The LWF Blog

Fire Risk Assessment for Healthcare Premises –FSO and Enforcement– Part 88

May 30, 2022 11:33 am

LWF’s blog series for healthcare professionals aims to give information on best practice of fire safety in hospitals and other healthcare premises. In part 87 of Fire Risk Assessments for Healthcare Premises, LWF looked at how Chief Executives of trusts should form a fire safety strategy. In part 88, we continue to discuss how Chief Executives should manage fire safety in healthcare buildings.

Effective fire safety management by Chief Executives in healthcare buildings means that they are charged with ensuring fires are unlikely to occur, but that if a fire should occur, it is detected promptly and dealt with appropriately.

A part of managing fire safety is in keeping up to date records. Records should be kept for a minimum of three years and should detail any maintenance works, instruction and training in fire safety and fire drills. Records should be created and maintained for the following elements:

  • The means of detecting fire and giving warning (fire alarm systems)
  • The means and methods of fighting fire (first-aid fire equipment)
  • Any automatic fire suppression systems
  • Any smoke management, control or ventilation systems
  • Any escape lighting systems (and relevant backup power sources)
  • Fire doors and fire exit doors
  • Fire instruction and fire training
  • Fire drills

Each element should include:

  • The dates and results of any testing and maintenance and by whom it was carried out
  • The date on which any defect was reported/discovered and remedial action taken
  • The date on which any defect was remedied and by whom.

Health and Technical Memorandum 05-01 contains information on managing fire safety.

Identifying Fire Hazards

In order for a fire to start, there need to be three elements in place. They are a source of ignition, a source of fuel and oxygen.

Ignition sources are many, for example –  arson, smoking materials, naked flames, electrical or other heaters, cooking equipment, faulty electrical equipment, lighting equipment, hot surfaces, obstruction of equipment ventilation, hot work (such as welding by contractors), other work and maintenance processes, lightning and potentially, chemicals used for cleaning, laundering and some clinical processes.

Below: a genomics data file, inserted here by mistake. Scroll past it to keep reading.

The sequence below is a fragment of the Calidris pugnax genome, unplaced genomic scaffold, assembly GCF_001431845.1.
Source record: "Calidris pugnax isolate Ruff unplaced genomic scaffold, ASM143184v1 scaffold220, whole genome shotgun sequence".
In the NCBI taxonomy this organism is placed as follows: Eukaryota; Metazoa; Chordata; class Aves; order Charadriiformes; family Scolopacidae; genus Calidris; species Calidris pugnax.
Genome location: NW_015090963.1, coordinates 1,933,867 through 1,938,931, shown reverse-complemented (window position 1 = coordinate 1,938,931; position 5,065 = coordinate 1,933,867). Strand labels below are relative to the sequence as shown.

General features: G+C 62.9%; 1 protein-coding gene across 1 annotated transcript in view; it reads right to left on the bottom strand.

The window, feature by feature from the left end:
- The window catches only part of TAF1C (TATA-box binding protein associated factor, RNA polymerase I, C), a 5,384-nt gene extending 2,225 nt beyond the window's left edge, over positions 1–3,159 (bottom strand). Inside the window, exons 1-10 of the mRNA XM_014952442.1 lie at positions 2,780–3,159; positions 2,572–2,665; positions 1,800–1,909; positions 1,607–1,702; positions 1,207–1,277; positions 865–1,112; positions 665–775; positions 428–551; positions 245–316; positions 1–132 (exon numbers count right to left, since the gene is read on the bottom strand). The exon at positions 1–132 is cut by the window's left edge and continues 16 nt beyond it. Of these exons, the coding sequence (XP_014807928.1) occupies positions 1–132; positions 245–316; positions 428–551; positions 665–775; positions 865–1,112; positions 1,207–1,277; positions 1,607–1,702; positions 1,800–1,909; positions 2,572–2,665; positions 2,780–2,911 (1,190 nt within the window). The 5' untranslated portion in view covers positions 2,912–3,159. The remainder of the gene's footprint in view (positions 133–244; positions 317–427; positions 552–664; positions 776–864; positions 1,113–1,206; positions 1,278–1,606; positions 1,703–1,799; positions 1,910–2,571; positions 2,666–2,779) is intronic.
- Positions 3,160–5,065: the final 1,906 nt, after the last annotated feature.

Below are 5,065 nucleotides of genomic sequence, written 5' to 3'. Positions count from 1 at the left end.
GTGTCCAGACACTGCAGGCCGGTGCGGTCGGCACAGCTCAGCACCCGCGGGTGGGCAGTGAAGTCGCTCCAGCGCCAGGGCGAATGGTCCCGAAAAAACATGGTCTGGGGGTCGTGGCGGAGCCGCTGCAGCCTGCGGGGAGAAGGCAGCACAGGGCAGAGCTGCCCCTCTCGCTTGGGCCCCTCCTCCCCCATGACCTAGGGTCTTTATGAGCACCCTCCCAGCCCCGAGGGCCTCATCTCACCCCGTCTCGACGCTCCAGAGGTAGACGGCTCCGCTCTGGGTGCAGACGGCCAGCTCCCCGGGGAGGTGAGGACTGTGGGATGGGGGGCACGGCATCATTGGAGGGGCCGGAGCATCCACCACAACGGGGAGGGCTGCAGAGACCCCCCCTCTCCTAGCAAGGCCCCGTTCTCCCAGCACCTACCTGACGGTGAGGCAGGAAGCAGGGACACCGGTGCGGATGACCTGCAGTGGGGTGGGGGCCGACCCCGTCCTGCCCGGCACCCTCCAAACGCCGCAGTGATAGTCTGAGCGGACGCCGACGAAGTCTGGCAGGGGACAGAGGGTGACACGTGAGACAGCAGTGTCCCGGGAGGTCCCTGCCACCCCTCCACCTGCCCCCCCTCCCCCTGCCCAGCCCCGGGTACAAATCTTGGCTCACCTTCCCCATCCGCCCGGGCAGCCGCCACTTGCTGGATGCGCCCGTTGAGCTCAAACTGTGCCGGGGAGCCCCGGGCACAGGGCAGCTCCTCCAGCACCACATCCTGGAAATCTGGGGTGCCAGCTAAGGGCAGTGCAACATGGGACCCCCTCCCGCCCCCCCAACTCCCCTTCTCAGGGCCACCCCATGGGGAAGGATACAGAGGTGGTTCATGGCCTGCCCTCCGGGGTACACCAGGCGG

Arson is particularly relevant where there may be patients on site who have mental health problems, and equally, fires may be started by accident by older patients, people with learning disabilities or young people with disabilities. Equally, fires are easily started by people attempting to smoke in areas they should not or by careless behaviour of members of the public.

Because it is possible for fires to be ignited in such a wide array of ways, it is especially important that any evidence of a near miss is recorded. This might include scorch marks on furniture, discoloured plugs or sockets, cigarette burns or cigarette ends. Identifying a fire hazard and taking remedial action can prevent a fire happening.

In Part 89 of LWF’s blog series, LWF will begin to look at fire hazard rooms. In the meantime, if you have any questions about this blog, or wish to discuss your own project with one of our fire engineers, please contact us.

Lawrence Webster Forrest has been working with their clients for over 25 years to produce innovative and exciting building projects. If you would like further information on how LWF and fire strategies could assist you, please contact LWF on freephone 0800 410 1130.

While care has been taken to ensure that information contained in LWF’s publications is true and correct at the time of publication, changes in circumstances after the time of publication may impact on the accuracy of this information.

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